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Page last updated at 06:46 GMT, Tuesday, 12 October 2010 07:46 UK
Today: Tuesday 12th October

Lord Browne examines the controversial issue of removing a cap on tuition fees for England's universities. David Cameron and President Obama have discussed the failed attempt to rescue a British aid worker in Afghanistan. And we talk to Nobel Prize winner Professor Christopher Pissarides.

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0615
Business news with Adam Shaw: David Frost of the British Chamber of Commerce says the economic recovery has slowed considerably and the risks of a setback remain serious. And Dominic Laurie reports on how well the Shetland and Orkney islands are weathering the economic downturn.

0709
A long-awaited review of higher education in England is expected to say that graduates should pay significantly more for their degrees. Student adviser Johnny Rich and Professor Ruth Farwell, of Buckinghamshire New University, discuss the future of university funding.

0714
A number of rival media groups have come together to urge the government to consider blocking Rupert Murdoch's attempt to take full control of BSkyB. Media commentator Steve Hewlett explains why the issue is so controversial.

0718
Business news with Adam Shaw.

0719
President Obama has offered his condolences to David Cameron for the death of Linda Norgrove, the kidnapped British aid worker who was killed in Afghanistan during a rescue attempt by US military. Evan Davis spoke to Linda's colleague, Betsy Marcotte, about the incident.

0722
The full extent of the government's budget cuts will be set out by the Chancellor next week. Political editor Nick Robinson analyses why politicians are so keen on fairness within the Spending Review.

0726
The sports news with Garry Richardson.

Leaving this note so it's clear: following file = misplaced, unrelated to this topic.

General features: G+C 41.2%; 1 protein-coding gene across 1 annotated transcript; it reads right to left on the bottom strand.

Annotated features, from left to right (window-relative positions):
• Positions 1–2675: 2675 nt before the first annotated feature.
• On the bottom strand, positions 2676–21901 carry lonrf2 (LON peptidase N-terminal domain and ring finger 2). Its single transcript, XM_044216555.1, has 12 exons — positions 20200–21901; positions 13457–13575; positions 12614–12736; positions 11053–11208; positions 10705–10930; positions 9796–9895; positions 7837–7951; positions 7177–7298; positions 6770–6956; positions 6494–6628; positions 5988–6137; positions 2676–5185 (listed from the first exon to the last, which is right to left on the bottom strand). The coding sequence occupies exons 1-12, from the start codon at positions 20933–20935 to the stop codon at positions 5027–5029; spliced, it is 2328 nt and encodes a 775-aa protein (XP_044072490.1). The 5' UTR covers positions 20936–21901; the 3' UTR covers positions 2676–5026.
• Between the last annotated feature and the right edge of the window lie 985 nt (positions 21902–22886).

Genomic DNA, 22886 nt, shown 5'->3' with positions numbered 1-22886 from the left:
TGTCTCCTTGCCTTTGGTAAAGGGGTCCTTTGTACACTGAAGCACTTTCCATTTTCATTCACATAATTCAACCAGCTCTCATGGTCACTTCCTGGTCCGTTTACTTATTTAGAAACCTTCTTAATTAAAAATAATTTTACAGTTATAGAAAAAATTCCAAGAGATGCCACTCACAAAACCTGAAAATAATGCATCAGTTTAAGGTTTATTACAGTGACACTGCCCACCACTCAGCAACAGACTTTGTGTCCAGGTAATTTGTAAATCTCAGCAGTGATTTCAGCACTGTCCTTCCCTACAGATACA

0734
Regulators in the US have approved the first official trial for the use of human embryonic stem cells in patients. Science correspondent Tom Feilden explains the potential of stem-cell treatments. And professor of regenerative medicine Chris Mason outlines the importance of these trials.

0741
Paper review.

0742
Tributes have been paid to one of the most celebrated sopranos, Dame Joan Sutherland. Fellow soprano Dame Kiri Te Kanawa shares her memory of the first time she heard La Stupenda sing.

0747
Thought for the Day with Reverend Rosemary Lain-Priestley, Dean of Women's Ministry in central London.

0749
A number of media organisations have signed a letter to the Business Secretary, arguing that a complete Rupert Murdoch takeover of BSkyB would reduce diversity in the media industry. Former head of programming at BSkyB, David Elstein, and Sir Christopher Bland, former chairman of the BBC, discuss how the takeover may affect the media.

0810
Lord Browne publishes his independent review on university funding today. He talks to James Naughtie about the controversial issue of removing the cap on tuition fees for England's universities.

0824
Agony aunt Claire Rayner has died at the age of 79. Her son Jay pays tribute to the woman who featured on daytime TV and radio for decades.

0827
The sports news with Garry Richardson.

0833
The latest Nobel economics prize has been awarded to Professor Christopher Pissarides from the London School of Economics. He describes his research into why many people remain unemployed despite a large number of job vacancies.

0841
Universities in England say they are facing a financial "black hole" in two years if they cannot increase tuition fees. Political editor Nick Robinson outlines where the Liberal Democrats stand on the recommendation to remove a cap on tuition fees at England's universities.

0844
Business news with Adam Shaw. The court case over the future of Liverpool Football Club begins today. Sports editor David Bond examines the claim brought by the RBS bank, which is owed money by the Anfield club.

0847
French trade unions are starting their third day of strikes in a month in protest at the government's pension reforms. Europe editor Gavin Hewitt reports from Paris on the argument over pensions.

0853
How do we measure fairness? Economist Bridget Rosewell and David Hand of the Royal Statistical Society discuss how the government could be held accountable for delivering its budget cuts fairly.




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